Author Jon Talton, an economics columnist for The Seattle Times, starts this set-in-Seattle mystery novel centered on an unnamed Seattle newspaper business columnist with smart, and smartassed, surefootedness. He knows the city, he knows business and he knows newspapering. So does his fictional doppelganger as his probing into the death of a hedge-fund hustler, set against the all-but-certain death of his newspaper, takes him on a breakneck tour of hesitant sources and hot sort-of girlfriends. (The sex scenes are just as over-the-top as everything else in this book, with even a touch of unfortunately fashionable torture-porn.) All of which makes for a crackling Seattle mystery yarn in the vein of Earl Emerson's earlier work.

But, not long after the halfway mark, the tale takes an abrupt shift into apocalyptic geo-political thriller mode, as shadowy nemeses with seemingly unchecked federal powers stack up with a wildly escalating body count. Along with this shift come too many straw-men characters, too many contrived endangerments and escapes, and ultimately too much confusion about who did what to who and why. By the end, I felt exhausted by a whirlwind of wild developments and windy expositions.

That said, I like Talton's crisp pacing, colorful characterizations and authoritative certitude. The man has craft and style to spare. In this case, he simply let his story sprint away from him. But the stuff I liked about "Deadline Man" makes me want to search out his other mysteries to see if they're the same ... only better.
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1 of 1 people found the following review helpful By R. Fountain on June 22, 2010
Format: Paperback
The dawn of the electronic age has newspapers poised to go the way of the dinosaur. E-zines, blogs and online reading have all but made the printed word extinct.

The latest casualty, The Seattle Free Press, once a titan of free speech, finds itself sotto voce with each passing year and in danger of being silenced for good. One man, the columnist, born with ink in his veins and knows no other medium capable of transmitting the information he was born to print, fights with everything he has to keep the presses moving.

Trying his best to pull a column out of his hat--one of three for the week--the columnist pays a routine visit to Troy Hardesty, a successful hedge fund manager. Seeming a bit distracted, Troy responds to prompts regarding a company called Olympic International, giving the columnist a few off-the-record tidbits, while gazing into the horizon of his office balcony's 20-story view. Suddenly it's the columnist's turn to answer a question: what does he know about 11:11. The question, asked quickly and quietly, disappears in the same manner.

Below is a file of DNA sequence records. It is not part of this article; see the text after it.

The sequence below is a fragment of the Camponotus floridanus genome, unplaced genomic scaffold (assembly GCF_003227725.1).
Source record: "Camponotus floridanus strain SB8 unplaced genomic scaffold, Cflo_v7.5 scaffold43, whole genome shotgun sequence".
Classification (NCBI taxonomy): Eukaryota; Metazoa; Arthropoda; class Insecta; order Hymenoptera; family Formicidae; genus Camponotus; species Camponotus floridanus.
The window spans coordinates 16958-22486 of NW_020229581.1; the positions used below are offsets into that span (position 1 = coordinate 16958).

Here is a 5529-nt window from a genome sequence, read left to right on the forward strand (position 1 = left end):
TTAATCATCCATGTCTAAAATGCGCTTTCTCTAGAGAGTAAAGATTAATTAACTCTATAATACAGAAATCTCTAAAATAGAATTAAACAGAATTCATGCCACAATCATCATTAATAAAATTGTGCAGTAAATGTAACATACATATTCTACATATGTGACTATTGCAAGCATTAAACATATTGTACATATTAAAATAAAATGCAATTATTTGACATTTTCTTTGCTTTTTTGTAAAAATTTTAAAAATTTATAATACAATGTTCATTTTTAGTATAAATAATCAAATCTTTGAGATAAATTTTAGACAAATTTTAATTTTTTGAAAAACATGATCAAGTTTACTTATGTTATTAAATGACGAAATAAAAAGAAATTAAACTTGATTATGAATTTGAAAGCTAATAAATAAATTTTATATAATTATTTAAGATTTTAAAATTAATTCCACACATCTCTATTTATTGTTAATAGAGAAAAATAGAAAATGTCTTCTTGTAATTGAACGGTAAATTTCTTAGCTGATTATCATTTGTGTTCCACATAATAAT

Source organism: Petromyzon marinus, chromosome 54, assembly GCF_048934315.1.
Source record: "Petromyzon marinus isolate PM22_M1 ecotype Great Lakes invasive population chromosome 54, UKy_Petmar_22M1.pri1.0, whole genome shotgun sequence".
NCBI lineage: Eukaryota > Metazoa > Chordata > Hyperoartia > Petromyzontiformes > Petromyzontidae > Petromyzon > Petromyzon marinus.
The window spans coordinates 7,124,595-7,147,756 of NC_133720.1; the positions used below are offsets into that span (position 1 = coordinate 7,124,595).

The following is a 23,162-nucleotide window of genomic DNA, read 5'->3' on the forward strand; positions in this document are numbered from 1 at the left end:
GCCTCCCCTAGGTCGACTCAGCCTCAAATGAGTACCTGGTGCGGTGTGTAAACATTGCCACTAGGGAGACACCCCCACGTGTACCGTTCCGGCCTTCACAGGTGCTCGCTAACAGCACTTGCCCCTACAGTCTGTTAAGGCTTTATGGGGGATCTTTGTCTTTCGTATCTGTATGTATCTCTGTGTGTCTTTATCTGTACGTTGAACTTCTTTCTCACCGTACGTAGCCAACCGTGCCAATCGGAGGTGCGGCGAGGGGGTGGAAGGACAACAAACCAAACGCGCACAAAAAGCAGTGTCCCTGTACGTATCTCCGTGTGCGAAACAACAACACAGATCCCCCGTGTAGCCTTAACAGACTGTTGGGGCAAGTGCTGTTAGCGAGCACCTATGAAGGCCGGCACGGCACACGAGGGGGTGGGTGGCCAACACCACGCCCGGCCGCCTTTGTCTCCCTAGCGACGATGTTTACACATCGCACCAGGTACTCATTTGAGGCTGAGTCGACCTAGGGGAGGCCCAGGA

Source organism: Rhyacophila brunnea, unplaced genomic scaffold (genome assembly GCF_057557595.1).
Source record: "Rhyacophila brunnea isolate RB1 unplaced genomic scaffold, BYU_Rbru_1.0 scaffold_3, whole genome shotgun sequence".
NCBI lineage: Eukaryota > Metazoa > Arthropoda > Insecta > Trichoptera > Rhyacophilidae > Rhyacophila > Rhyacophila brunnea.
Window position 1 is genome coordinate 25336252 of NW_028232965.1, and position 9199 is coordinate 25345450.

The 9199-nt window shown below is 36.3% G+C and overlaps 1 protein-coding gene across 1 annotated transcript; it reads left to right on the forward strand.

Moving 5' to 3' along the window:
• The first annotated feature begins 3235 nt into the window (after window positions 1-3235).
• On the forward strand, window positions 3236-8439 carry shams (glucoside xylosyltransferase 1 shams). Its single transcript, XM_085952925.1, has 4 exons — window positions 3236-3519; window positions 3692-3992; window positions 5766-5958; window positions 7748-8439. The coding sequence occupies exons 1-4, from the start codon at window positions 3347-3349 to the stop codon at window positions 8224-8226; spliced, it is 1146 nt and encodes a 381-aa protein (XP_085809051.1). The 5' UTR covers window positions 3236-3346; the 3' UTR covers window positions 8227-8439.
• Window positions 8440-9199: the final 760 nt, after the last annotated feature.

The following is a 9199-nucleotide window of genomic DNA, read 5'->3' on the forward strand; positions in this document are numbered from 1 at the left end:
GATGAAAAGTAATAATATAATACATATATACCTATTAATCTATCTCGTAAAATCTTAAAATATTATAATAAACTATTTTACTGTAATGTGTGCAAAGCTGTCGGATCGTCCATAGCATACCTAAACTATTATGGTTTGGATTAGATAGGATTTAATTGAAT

Back on street level, the columnist reflects on Troy's somber mood and the bits of information culled, before moving on to ponder 11:11. Moments later, he is pulled from his reverie just as Troy Hardesty's body appears before him, having completed its 20-story plunge. From this moment on, the columnist's life will never be the same.

Returning to the Free Press offices, word of the newspaper being sold or closed is making its way down the ranks. However, approaching deadlines leave little time to worry about the future.
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1 of 1 people found the following review helpful By M. S. Butch VINE VOICE on September 13, 2011
Format: Paperback Verified Purchase
"Deadline Man" is a mystery that is also an elegy for the newspaper. It is suffused with melancholy over the death of the newspaper and, more importantly, the "news" as it used to be. None of us can have missed the fact that most of our "news" these days is just entertainment (on most home pages, you have to search to find anything not sports or celebrities). Corporate objectives have suppressed unpalatable truths in pursuit of corporate goals. In "Deadline Man", Talton mentions all these ills. What's remarkable, though, is that he does it so deftly that it doesn't interfere at all with his story. As you likely read in other reviews, the story is told by a business columnist for the Seattle Free Press who discovers that his latest column has upset some powerful but unidentified people. He realizes that they must think he knows something important that he doesn't realize he knows, and that it may be connected with a recent interviewee who died shortly after meeting with him. As the columnist looks for answers, rather than the excitement and encouragement that Woodward & Bernstein got from Ben Bradlee, he receives orders from his management to leave the subject alone and refusal to publish his findings. Of course, being stubborn and "old school", he perseveres, precipitating escalating mayhem.

The one aspect of "Deadline Man" that bothered me was the women. Talton for some reason included the male fantasy of endless available women longing to have sex with the columnist. In particular, I was bothered by the beautiful young reporter who more or less tackles him and strips them both at their first meeting. Come ON!

That aside, I highly recommend this wonderfully atmospheric mystery.